Turkey hit by another illicit alcohol incident as death toll exceeds 50

Another mass poisoning caused by illicit alcohol in Turkey has killed 50 people in the space of two weeks, and the number continues to rise.

The outbreak has been linked to contraband alcohol mixed with toxic methanol, which is produced and sold in several provinces in Turkey. There have been half a dozen more deaths in the past 24 hours.

Most of the deaths (22) have occurred in Istanbul, Turkey’s largest city, but poisonings are widespread with cases in Gaziantep, KahramanmaraÅŸ, Sivas, Yalova, Erzincan, Aksaray, Mersin, Kocaeli and Zonguldak provinces over the last few days, according to a report from the Hurriyet news service. It was reported that 11 of Istanbul’s deaths were among foreign nationals.

Last year another outbreak of illicit alcoholism claimed more than 80 lives as hundreds of people questioned in investigations attempting to identify the criminal networks behind the production and sale.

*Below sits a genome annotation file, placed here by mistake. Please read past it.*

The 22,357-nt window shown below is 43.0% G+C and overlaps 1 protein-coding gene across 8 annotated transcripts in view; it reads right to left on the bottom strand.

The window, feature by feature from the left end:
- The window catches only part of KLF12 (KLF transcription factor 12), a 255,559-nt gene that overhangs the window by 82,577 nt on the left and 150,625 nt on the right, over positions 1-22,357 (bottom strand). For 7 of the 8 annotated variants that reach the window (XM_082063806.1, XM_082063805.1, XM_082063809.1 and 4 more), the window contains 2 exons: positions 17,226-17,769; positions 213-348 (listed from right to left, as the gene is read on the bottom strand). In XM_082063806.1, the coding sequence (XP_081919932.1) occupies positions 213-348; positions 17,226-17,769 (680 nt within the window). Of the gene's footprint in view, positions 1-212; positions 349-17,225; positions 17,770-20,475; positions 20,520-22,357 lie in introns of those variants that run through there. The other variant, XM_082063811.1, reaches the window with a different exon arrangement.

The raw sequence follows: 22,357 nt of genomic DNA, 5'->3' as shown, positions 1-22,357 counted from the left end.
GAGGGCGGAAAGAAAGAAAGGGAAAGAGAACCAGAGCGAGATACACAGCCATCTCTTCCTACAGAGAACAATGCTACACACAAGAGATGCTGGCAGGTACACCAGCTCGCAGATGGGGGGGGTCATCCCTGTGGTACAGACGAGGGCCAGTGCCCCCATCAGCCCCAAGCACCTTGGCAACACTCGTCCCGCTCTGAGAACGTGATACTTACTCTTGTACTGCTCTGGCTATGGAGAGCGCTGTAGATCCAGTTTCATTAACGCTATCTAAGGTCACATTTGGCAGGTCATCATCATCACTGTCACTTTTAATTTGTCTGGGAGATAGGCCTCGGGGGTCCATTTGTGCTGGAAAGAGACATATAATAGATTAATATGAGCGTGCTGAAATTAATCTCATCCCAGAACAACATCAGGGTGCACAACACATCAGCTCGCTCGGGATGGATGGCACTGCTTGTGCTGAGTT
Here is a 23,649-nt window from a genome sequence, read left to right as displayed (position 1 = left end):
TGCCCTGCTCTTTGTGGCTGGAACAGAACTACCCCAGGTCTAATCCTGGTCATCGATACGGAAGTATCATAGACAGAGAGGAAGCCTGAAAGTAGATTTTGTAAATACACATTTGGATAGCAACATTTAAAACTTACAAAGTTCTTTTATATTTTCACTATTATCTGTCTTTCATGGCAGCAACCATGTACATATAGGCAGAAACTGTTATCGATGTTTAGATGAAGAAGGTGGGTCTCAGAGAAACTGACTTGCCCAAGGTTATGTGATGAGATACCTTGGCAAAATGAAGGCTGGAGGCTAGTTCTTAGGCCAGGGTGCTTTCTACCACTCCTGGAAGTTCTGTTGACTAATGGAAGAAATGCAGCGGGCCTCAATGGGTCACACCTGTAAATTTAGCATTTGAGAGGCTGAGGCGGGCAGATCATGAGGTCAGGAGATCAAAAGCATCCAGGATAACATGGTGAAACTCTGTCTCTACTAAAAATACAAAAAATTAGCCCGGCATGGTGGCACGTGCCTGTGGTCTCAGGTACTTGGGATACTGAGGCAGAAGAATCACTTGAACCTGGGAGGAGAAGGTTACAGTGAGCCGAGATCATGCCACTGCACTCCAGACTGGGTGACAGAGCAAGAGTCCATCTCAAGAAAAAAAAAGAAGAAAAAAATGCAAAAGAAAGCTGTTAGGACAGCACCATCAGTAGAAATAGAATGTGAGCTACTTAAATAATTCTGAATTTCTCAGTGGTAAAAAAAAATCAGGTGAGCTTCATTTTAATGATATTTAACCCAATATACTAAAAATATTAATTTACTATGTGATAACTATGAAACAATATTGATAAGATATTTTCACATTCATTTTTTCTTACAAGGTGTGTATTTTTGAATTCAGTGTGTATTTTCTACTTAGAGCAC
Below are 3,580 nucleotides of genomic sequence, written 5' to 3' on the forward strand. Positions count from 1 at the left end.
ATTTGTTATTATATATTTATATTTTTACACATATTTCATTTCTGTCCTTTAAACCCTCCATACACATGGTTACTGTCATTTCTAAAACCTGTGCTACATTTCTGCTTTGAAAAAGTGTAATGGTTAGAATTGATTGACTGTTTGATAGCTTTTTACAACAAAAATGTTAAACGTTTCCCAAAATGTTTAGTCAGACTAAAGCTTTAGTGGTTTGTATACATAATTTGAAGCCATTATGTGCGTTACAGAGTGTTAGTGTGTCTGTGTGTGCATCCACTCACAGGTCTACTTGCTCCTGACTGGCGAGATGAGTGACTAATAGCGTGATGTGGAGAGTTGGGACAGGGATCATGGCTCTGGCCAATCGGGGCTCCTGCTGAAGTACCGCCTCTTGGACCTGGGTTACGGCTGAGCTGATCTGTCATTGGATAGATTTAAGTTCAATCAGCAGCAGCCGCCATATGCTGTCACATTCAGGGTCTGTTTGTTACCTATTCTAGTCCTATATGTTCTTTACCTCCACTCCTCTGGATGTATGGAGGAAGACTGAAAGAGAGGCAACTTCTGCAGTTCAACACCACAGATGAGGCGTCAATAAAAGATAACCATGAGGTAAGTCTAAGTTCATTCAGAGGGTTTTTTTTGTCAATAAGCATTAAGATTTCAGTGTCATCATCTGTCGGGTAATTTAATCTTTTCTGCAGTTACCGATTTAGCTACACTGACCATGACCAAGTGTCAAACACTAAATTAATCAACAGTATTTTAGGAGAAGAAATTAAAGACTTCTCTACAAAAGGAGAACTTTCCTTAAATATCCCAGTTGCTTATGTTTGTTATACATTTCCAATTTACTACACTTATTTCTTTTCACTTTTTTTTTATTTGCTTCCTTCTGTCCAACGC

Contamination with methanol can cause serious side effects, including blindness and paralysis when ingested, even in relatively small amounts. However, serious health complications can also arise even in the absence of the chemical, for example if ethyl alcohol is present in dangerously high proportions.

So why is Turkey so prone to these poisoning events? Several local media claim that the problem of illicit alcohol is made worse by the huge increase in taxes on alcoholic beverages, which is now accompanied by a massive increase in consumer prices in Turkey.

Inflation drives up the prices of legitimate alcoholic products and pushes people to consume contraband and counterfeit alcohol.

There have been calls for President Recep Tayyip Erdogan to raise interest rates to try and reduce inflation, estimated at around 21% at the moment, but so far he has resisted the move, claiming that that would worsen inflation.

This flies in the face of the thinking of most economists, and many countries around the world have raised their rates in an attempt to counter price increases.

Under Erdogan, Turkey has gone the other way, reducing the cost of borrowing, and the president has said he intends to cut rates further in the coming days to boost exports, investment and l ‘use.

Tusiad – Turkey’s largest trade association – urged the government to revert to “established rules of economics” over the weekend, but was slapped by Erdogan.

Meanwhile, the Turkish Lira continues to fall against the Dollar, Euro and British Pound to all-time lows, contributing to higher prices, especially for imported goods.

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